Tara O’Sullivan, Chief Creative Officer, Skillsoft
Rachel Cooke, Chief Operating Officer, Brandon Hall Group
In this episode of HCMx Radio, we interview Tara O’Sullivan, Chief Creative Officer at Skillsoft. Tara has more than 23 years of experience in B2B technology marketing, including leadership positions in Oracle, IONA Technologies, SAS and TES Global. She is regularly featured in the news, including The Huffington Post, Training Magazine and We are the City.
We discuss the successful initiative Skillsoft launched on Women in Action.
Tara offers advice on the changes that need to be made and talks about what women need to do, and some things other people – including men – need to do.
Tara begins with what women need to do:
- Where we sit – Stop sitting at the edge of the room. Sit in the middle of the conference table, which conveys status, and raise your hand. Take part and help drive the conversations.
- We need to own our success – Women often credit anything good that happens to the team, or to good timing, while men attribute theirs to innate qualities and skills. They own their success, and we undermine ours.
- Just, not, sorry – This language choice is such an issue that there is a Gmail plug-in for it. The plug-in analyzes your emails to make sure you are not using diminishing words like “sorry,” “just,” or “I think.” We need to stop qualifying our message and diminishing our voice.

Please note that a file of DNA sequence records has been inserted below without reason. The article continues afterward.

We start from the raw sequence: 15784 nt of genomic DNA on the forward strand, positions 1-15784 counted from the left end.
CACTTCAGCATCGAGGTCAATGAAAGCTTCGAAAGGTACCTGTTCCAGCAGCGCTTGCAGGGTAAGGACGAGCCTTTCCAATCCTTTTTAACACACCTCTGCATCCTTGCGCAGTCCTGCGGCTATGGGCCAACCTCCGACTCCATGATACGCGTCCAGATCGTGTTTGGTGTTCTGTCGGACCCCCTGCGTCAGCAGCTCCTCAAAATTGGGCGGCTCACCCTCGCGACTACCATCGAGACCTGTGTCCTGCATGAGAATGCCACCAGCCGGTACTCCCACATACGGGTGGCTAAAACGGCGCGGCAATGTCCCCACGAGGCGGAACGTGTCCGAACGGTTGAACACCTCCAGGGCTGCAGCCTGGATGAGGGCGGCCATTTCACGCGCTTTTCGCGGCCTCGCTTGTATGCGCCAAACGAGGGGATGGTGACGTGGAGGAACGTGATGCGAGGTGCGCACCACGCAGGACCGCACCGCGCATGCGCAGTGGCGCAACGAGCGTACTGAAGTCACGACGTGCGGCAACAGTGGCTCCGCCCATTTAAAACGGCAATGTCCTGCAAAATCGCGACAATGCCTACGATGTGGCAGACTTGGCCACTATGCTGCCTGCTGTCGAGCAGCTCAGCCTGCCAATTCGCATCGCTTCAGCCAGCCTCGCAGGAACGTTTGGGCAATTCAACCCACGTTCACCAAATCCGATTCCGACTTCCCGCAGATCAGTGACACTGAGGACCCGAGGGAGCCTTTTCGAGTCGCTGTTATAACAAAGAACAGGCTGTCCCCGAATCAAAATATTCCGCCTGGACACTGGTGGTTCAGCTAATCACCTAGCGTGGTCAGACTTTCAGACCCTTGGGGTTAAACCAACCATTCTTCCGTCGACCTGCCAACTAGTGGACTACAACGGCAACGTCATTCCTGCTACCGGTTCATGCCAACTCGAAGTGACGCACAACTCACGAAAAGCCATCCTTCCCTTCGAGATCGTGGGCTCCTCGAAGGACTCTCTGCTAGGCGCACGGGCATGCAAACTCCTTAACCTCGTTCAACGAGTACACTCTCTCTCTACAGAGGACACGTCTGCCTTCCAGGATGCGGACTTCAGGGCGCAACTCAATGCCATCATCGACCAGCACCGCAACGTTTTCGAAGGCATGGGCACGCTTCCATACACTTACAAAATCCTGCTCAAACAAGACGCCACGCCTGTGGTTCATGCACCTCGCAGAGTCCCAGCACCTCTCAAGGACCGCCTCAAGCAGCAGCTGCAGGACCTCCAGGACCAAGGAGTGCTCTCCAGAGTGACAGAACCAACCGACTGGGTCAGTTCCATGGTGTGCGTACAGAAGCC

- Ban bossy – Stop calling women bossy – it’s called leadership skills. When a woman speaks in a direct style or pushes her ideas, she is often called “aggressive” and “ambitious.” When a man does the same, he is seen as “confident” and “strong.” When women are being talked about negatively because their behavior is perceived as too aggressive, we need to pause and challenge it.
- Step up – Men apply for jobs when they meet 60% of the criteria; women wait until they have 100%. We need to help boost other women’s confidence and encourage them to reach for all opportunities they’re interested in applying for.
She wraps up with how men can play an instrumental role with these simple take-aways:
- Stop mansplaining – Women get less airtime in group discussions. We are interrupted more — by both men and women — and given less credit for our ideas. When a woman is interrupted, interject and say you’d like to hear her finish.
- Sponsor (not mentor) today — Mentorship and sponsorship are key drivers of success, but unfortunately women often miss out. Men tend to gravitate toward mentoring other men because they have shared interests. Commit the time and energy to sponsor a woman today.
- Feedback on style – 66% of women receive negative feedback on their personal style, such as “You can sometimes be abrasive,” compared to less than 1% of men. Men are expected to be assertive and confident, so co-workers welcome their leadership. In contrast, women are expected to be nurturing and collaborative, so when we lead, we go against expectations—and often face pushback from men and women.
To listen to the interview, you can download or stream the podcast anytime at the HCMx Radio site.